BOSTON — A win is a win is a win.
That’s what Northeastern coach Bruce Crowder had to be telling himself after his Huskies emerged from a downward spiral with a 4-2 victory over UMass-Amherst. In truth, it was an unattractive, if not ugly, win in a game filled with 30 penalties and 92 penalty minutes.
However, nobody at Matthews Arena was calculating style points after having posted an 0-4-2 record in the last six league games and falling into eighth place. Northeastern (8-8-3, 3-5-3 HEA) leapfrogged both UMass-Amherst (5-14-2, 4-7-0 HEA) and UMass-Lowell into sixth place with the win.
“It was a game we had to win and we found a way to win,” said Crowder. “I don’t think it was pretty.
“I thought Amherst played extremely hard, but I think probably we got a little better goaltending than they got tonight.”
Mike Gilhooly finished with 37 saves on 39 shots for the win. Amazingly, it became the sophomore’s first league victory this season despite entering the contest with a 1.73 goals against average and a .933 save percentage. His league record now stands at 1-2-3.
For Gilhooly’s counterpart in the UMass nets, Markus Helanen, the game marked an improvement from last weekend’s disaster against Providence, but still another sub-par performance.
“Markus battled tonight … but he didn’t have much puck luck,” said UMass coach Don “Toot” Cahoon.
“It’s been frustrating for us because even when we’ve played fairly well and gotten off to a decent start, we’ve come off the ice behind.”
That proved true again on this evening. Just 2:57 into the game, it looked like more poor goaltending when John Peterman scored off a slapshot from outside the zone. Although the shot deflected off a defenseman, the carom took place at the blue line, which should have given Helanen sufficient time to adjust.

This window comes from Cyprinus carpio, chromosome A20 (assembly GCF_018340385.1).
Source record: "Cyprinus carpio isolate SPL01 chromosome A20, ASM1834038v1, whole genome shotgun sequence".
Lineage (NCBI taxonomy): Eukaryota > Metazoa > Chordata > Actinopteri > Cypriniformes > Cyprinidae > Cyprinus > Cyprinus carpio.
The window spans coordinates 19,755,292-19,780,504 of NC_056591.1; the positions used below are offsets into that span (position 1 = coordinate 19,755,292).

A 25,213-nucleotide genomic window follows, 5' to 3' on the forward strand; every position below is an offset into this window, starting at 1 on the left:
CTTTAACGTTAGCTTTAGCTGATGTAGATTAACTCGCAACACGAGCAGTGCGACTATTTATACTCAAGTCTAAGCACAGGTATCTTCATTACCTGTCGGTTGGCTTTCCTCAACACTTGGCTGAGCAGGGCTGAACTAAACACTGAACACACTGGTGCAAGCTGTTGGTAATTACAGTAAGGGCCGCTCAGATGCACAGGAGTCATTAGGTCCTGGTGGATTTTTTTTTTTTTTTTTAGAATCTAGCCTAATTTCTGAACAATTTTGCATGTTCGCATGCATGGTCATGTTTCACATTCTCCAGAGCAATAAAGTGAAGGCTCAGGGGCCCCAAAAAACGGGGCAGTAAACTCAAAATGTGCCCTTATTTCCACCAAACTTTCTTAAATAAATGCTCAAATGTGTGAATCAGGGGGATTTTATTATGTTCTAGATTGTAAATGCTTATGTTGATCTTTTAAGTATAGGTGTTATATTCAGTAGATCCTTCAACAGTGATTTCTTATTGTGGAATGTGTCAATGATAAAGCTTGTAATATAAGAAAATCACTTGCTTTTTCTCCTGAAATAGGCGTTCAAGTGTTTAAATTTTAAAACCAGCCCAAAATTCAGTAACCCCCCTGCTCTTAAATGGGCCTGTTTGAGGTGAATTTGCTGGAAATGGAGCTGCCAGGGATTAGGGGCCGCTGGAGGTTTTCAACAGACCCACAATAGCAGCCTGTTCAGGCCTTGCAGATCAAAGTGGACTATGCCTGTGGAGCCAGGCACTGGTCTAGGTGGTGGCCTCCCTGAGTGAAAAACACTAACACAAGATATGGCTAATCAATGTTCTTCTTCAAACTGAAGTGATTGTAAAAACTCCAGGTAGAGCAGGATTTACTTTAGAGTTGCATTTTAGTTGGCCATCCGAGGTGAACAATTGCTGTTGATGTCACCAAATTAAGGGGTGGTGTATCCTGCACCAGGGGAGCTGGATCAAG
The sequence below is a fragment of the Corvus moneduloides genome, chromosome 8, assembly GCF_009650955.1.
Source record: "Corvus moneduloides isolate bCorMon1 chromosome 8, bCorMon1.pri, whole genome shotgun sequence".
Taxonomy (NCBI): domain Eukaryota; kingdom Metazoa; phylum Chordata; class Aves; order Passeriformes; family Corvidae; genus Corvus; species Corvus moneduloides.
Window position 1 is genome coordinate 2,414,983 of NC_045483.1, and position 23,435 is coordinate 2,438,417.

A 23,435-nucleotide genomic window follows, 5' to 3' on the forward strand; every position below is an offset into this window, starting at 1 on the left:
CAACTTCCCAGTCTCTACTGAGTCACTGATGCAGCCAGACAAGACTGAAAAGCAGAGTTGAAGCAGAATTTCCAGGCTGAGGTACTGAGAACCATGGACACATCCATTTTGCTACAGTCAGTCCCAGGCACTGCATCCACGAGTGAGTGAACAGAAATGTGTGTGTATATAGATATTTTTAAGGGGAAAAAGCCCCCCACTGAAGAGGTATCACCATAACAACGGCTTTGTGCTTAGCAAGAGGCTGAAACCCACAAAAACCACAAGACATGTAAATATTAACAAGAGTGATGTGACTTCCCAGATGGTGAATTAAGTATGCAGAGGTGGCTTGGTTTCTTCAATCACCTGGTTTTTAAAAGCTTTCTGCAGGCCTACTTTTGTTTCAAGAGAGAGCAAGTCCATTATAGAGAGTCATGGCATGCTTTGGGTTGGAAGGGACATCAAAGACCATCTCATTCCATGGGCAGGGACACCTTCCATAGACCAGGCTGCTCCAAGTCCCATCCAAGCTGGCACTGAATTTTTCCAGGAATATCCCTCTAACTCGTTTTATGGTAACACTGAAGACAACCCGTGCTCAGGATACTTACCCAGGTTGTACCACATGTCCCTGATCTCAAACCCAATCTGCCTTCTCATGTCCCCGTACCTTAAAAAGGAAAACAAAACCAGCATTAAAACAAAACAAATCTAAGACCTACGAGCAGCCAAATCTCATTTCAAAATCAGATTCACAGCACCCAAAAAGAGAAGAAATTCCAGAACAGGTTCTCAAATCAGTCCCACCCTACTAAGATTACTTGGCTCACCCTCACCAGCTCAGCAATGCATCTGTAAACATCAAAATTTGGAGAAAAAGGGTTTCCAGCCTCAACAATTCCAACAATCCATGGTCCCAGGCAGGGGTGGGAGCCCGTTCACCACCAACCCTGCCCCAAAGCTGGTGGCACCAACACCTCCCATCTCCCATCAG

The Minutemen soon had opportunities on the power play to erase the deficit. Despite good puck movement setting up several weak-side post chances, they couldn’t convert.
Midway through the period, the Huskies threatened when Mike Ryan threaded a pass through traffic to Scott Selig alone 15 feet in front of the net. Selig deked, but Helanen made a nice stop.
The Huskies took a 2-0 lead anyway at 11:55. Joe Mastronardi centered the puck and, with it sitting in the crease, Matt Keating whiffed, but Ryan Dudgeon knocked it in.
The Minutemen followed with three excellent chances within half a minute to narrow the gap. A bad pinch by defenseman Joe Mancuso allowed a Brad Nizwantowski and Darcy King two-on-one. Nizwantowski shot, but Gilhooly made the stop.
Off the resulting faceoff, Sammy Jalkanen’s shot from the point, and its rebound caromed to Kris Wallis. With an open net but a defender draped all over him, Wallis couldn’t get a handle on the loose puck.
Three proved to be the charm, as play transitioned into the other zone only to result in a Wallis breakaway pass to Martin Miljko, who then broke in on Gilhooly, deked and scored.
With the second period opening with a 2-1 Northeastern lead, the Huskies needed only 1:54 to reestablish a two-goal margin. Defenseman Jim Fahey carried the puck into the slot and shot along the ice. Helanen made the save, but Willie Levesque knocked in the rebound.
Within two minutes, eight roughing penalties were assessed, four to a side, as play around the nets and after the whistle turned chippy. During one such stretch, the goal light went on, signifying a Northeastern goal, and then off, but the play was ruled no goal and two more bodies were escorted to the penalty box.
At 2:08 of the third, Chris Lynch made it 4-1 when he walked out from behind the net unmolested and stuffed his shot past Helanen.
At 14:06 UMass got a too-little-too-late goal on the power play for the final 4-2 margin. Thomas Pock’s shot from the point went through traffic and beat Gilhooly high. It ended a streak dating back to Dec. 3 that had seen Northeastern kill 27 straight penalties. The goal was also Pock’s first in eight games.
The two teams meet again on Saturday, this time at the Mullins Center in Amherst.
“We have an opportunity to get four points out of the weekend in Hockey East,” said Crowder. “That doesn’t happen very often and it isn’t going to be easy out there.”